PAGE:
US astronauts Christina Koch and Jessica Meir have become the first all-female pairing to carry out a spacewalk, following a spacesuit blunder earlier this year that caused the historic mission to be aborted.
"Christina, you may egress the airlock," spacecraft communicator Stephanie Wilson told the pair shortly after they set out to replace a power controller on the International Space Station at 11.38am.
They began their mission making standard safety checks on their suits and tethers, before making their way to the repair site.
In a call to reporters a few minutes earlier, NASA administrator Jim Bridenstine emphasised its symbolic importance.
"We want to make sure that space is available to all people, and this is another milestone in that evolution.
"I have an 11-year-old daughter, I want her to see herself as having all the same opportunities that I found myself as having when I was growing up."
The first such mission was supposed to take place in March but was cancelled because the space agency had only one medium-sized suit, with a male-female combination performing the required task at a later date.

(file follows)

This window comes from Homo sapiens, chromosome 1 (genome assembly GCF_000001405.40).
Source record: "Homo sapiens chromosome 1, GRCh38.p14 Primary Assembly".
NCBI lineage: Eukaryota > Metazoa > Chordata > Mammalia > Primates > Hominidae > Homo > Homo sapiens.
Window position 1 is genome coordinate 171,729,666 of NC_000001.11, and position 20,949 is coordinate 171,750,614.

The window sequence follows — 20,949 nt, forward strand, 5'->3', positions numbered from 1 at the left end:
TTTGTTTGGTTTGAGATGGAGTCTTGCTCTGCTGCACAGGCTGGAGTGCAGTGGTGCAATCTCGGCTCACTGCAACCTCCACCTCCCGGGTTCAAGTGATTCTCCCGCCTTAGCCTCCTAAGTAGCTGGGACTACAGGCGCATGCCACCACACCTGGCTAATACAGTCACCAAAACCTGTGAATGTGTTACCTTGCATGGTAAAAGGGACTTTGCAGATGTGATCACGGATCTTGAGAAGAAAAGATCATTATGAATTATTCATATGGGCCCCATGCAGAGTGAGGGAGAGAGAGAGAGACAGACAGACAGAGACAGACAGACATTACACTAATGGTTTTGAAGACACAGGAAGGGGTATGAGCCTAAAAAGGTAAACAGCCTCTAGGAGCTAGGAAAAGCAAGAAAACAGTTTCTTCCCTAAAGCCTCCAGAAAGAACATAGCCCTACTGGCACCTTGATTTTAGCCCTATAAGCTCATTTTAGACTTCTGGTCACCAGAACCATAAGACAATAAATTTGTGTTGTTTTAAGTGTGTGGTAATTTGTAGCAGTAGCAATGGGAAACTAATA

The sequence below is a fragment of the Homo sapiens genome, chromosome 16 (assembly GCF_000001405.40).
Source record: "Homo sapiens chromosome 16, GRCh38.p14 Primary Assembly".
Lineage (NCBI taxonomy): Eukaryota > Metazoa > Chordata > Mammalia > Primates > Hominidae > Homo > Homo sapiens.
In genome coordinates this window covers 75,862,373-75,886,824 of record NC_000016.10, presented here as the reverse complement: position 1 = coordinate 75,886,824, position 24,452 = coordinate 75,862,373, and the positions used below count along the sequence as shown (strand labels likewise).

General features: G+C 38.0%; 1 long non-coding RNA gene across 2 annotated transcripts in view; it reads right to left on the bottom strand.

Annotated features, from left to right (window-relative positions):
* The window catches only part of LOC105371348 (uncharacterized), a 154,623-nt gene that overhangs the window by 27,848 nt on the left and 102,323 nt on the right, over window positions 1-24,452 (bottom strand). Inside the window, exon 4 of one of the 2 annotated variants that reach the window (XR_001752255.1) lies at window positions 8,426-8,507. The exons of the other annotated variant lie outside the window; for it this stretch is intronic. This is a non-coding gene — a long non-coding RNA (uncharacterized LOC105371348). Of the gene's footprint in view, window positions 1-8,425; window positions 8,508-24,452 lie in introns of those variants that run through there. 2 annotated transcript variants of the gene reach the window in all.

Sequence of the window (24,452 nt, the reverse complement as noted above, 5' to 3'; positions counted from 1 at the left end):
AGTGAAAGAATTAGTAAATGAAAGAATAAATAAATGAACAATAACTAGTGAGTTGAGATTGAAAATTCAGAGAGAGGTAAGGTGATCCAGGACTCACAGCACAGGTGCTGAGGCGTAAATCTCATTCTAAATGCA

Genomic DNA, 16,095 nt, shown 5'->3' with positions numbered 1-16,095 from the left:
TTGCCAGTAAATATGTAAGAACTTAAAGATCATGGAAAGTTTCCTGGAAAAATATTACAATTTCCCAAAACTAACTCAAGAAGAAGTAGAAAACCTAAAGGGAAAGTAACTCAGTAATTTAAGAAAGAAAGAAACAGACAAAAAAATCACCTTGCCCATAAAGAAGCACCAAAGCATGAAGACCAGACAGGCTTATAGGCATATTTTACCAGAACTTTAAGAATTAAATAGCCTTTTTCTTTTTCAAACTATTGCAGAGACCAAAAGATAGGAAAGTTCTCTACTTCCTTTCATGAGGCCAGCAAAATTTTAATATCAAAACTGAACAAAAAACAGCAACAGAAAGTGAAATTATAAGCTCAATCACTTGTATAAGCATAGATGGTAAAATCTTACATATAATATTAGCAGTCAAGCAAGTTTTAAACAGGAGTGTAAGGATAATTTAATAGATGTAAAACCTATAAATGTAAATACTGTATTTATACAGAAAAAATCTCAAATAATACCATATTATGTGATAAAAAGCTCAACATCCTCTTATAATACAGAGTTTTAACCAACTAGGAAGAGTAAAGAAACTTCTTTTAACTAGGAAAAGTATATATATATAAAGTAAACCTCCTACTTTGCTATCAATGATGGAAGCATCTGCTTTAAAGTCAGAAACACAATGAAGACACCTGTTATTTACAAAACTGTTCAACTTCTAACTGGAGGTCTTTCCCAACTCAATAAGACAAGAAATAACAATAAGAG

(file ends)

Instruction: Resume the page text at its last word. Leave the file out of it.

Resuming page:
Traditionally male-dominated NASA's failure to be adequately prepared was denounced in some quarters as evidence of implicit sexism.
LIVE NOW: Tune in to watch the first #AllWomanSpacewalk in human history! 👩🏻🚀— NASA (@NASA) October 18, 2019
Starting at approximately 7:50am ET, @Astro_Christina & @Astro_Jessica venture into the vacuum of space to replace a failed power controller. Watch: https://t.co/2SIb9YXlRh
Ms Koch, an electrical engineer, was leading Ms Meir, who holds a doctorate in marine biology and was making her first ever spacewalk.
The two were working to replace a faulty battery charge/discharge unit, known as a BCDU.
The station relies on solar power but is out of direct sunlight for much of its orbit and therefore needs batteries, and the BCDUs regulate the amount of charge that goes into them.
The current task was announced on Monday and is part of a wider mission of replacing aging nickel-hydrogen batteries with higher capacity lithium-ion units.
The US sent its first female astronaut into space in 1983, when Sally Ride took part in the seventh Space Shuttle mission, and has now had more women astronauts than any other country.
But the first woman in space was Soviet cosmonaut Valentina Tereshkova in 1963, followed by compatriot Svetlana Savitskaya in 1982, who was also the first woman spacewalker two years later.
The spacewalk comes as NASA plans to return to the Moon by 2024 under the Artemis mission, named for the twin sister of Apollo in Greek mythology.
The mission will see the first woman to set foot on the lunar surface, possibly as part of an all-woman team.